Do you notice, you spend a lot of time thinking about yourself and how you feel and because of this you step on your greatness, you squash your potential. Ouch!

What can you do, how can you help yourself when you know you’ve got imposter syndrome?

 How can you replace feeling like a fraud with a more realistic view of your skills, strengths and weaknesses?

Ways to overcome imposter syndrome:

Here are 6 strategies.

1. Keep a success file.

Accept you’ve played some part in your own success.

Keep a “success file” where you capture your achievements and collect copies of “thank you” notes, performance reviews and testimonials.

2. Look at the data.

Look at the evidence. What have you worked on that others have benefited from? What work have you done that people have appreciated and found useful?  Approach how you feel from a more logical perspective. It will help

3. Share your feelings.

You might be tempted to stay quiet or isolate yourself when you have imposter syndrome because you think you’re the only one. Thoughts of imposter syndrome thrive on isolation. Don’t let it. Instead, do something about it. One of the fastest ways to dissolve the fear of being found out is to share it with a friend or peer that you trust.

As you connect, you will feel understood and your friend will be able to support and remind you that you too deserve the success you’ve experienced. 

They will remember and remind you of the times you worked until 3 am on a project that the client loved, or how you spent years researching and writing your thesis, and when you worked on your business between 6 pm and 2 am every night while you were getting established.

In a nutshell, they don’t have your skewed view.

4. Accept that you are human.

You are better than you were and you learn and grow every day. Accept that, at times you will make mistakes and other times you will hit a home run.

Sure you might be used to being a perfectionist or have a people-pleasing habit but you can learn self-acceptance.  It all starts with your thoughts and a decision to begin appreciating yourself, just the way you are. 

5. Shift your focus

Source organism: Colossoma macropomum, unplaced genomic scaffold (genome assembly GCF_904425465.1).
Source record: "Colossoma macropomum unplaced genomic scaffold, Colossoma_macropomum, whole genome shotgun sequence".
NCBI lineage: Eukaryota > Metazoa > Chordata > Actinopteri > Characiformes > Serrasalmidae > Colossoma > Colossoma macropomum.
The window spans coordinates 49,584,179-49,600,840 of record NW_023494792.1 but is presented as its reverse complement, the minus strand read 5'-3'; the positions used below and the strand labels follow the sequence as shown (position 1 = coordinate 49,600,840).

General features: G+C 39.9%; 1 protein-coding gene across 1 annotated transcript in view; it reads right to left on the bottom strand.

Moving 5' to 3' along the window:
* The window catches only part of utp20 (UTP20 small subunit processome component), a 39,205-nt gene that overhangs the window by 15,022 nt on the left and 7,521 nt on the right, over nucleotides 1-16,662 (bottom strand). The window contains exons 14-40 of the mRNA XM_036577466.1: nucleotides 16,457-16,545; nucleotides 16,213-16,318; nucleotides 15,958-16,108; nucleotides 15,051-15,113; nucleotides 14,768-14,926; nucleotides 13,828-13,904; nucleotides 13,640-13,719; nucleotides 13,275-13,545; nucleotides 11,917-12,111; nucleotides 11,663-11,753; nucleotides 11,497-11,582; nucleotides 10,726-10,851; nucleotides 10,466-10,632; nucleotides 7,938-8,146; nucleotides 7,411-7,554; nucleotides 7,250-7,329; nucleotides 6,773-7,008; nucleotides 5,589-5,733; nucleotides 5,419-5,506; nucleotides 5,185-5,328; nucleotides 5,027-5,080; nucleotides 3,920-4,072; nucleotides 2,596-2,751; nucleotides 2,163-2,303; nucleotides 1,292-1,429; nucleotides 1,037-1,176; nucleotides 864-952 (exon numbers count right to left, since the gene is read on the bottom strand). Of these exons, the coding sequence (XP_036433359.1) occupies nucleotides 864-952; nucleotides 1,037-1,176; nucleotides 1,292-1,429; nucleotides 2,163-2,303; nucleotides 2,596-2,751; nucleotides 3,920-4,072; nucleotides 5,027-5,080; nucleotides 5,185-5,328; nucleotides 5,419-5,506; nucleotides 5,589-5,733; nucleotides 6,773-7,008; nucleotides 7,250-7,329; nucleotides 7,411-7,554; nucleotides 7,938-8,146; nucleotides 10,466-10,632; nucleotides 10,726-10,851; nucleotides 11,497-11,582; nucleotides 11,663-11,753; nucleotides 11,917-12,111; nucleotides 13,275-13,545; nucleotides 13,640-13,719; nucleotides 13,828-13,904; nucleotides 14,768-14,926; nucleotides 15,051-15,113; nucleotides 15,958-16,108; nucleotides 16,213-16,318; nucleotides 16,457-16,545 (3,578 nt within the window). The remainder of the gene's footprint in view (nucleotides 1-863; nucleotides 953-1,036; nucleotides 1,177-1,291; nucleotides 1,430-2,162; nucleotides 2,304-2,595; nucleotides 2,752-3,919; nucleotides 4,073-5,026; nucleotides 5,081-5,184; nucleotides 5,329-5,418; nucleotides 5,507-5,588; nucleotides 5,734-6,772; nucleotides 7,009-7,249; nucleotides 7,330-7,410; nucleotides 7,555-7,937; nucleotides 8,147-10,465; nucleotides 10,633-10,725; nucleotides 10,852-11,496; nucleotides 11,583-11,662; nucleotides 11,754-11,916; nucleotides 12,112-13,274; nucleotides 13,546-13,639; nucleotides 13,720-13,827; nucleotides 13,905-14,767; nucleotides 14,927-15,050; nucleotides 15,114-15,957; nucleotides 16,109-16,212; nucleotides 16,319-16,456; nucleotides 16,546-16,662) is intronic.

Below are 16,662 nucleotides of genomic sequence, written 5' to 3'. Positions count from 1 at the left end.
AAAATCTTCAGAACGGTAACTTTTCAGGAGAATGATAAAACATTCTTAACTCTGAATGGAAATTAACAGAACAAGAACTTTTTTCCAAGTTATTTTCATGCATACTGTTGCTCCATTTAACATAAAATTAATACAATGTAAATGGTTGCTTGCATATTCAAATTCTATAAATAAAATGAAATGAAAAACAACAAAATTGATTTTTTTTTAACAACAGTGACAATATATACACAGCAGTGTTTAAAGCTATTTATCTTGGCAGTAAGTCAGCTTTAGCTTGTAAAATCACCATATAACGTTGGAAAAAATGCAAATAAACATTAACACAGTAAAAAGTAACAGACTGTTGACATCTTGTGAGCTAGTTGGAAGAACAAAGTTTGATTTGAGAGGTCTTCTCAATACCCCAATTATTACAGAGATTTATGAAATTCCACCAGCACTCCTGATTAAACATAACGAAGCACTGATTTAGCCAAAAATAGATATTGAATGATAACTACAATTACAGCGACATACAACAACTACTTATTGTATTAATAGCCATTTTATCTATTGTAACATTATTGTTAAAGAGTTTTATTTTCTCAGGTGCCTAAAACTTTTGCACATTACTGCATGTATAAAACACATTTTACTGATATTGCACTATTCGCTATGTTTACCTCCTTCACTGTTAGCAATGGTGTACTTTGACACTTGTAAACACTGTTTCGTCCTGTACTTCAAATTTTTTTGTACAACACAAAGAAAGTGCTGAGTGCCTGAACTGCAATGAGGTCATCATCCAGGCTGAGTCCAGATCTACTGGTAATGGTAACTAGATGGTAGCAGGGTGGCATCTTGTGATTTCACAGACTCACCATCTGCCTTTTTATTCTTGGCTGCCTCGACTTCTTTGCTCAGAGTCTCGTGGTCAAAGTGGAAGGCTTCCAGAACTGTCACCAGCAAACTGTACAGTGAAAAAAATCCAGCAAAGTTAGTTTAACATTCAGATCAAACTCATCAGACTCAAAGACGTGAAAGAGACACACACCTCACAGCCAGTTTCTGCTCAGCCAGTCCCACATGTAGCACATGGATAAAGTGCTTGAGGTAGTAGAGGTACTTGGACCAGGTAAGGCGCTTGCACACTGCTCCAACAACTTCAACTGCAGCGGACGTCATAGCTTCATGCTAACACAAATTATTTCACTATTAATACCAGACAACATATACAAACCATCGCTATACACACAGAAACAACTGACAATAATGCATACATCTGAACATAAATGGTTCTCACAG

Look at the results of what you are doing, the value you add and who you help instead of hyper-focusing on your self-doubt. When you get out of your own head, you spend less time fussing, more time contributing and you will feel more confident and fulfilled.

6. Remember, the people who suffer from imposter syndrome are usually the most capable and committed people.

Imposters fear they will be found out to be fakers.  In truth, the ones who are really faking it, often actually believe they are better than they are.

Have you ever worked with anyone who, at least at the surface, think very very highly of themselves and then when it came time to contribute or actually do something ….you found out they were a mouthpiece, filled with hot air….no substance at all? Yes, I think we all have. 

It’s ironic, isn’t it?  Most likely, if you’re experiencing imposter syndrome, you probably are not a fraud.

Remember there’s a big difference between being a fraud and being new, learning, making mistakes and growing.

So, let me recap the six strategies you can use

  1. Keep a success file
  2. Look at the data.
  3. Share your feelings
  4. Accept that you are human.
  5. Shift your focus
  6. Remember, if you’re experiencing imposter syndrome, you probably are not a fraud.

Hey, I so appreciate that you’re here as part of my community and I hope you’re applying this stuff too. I hope that these practical podcast episodes help you and support you as you become a coach and create clients.

And if you want more help, maybe you resonate with how I speak and what I share, and you want to work with me. Then we should talk. 

So, if that sounds like you and you want to make faster progress, you’re eager to get your first paying clients and get my help along the way click the link to book a call. 

And we’ll decide if we’re ready to work together.

Alright, that’s it for today. I’m so appreciative that you spent this time with me 

I’ll be back to talk with you next week.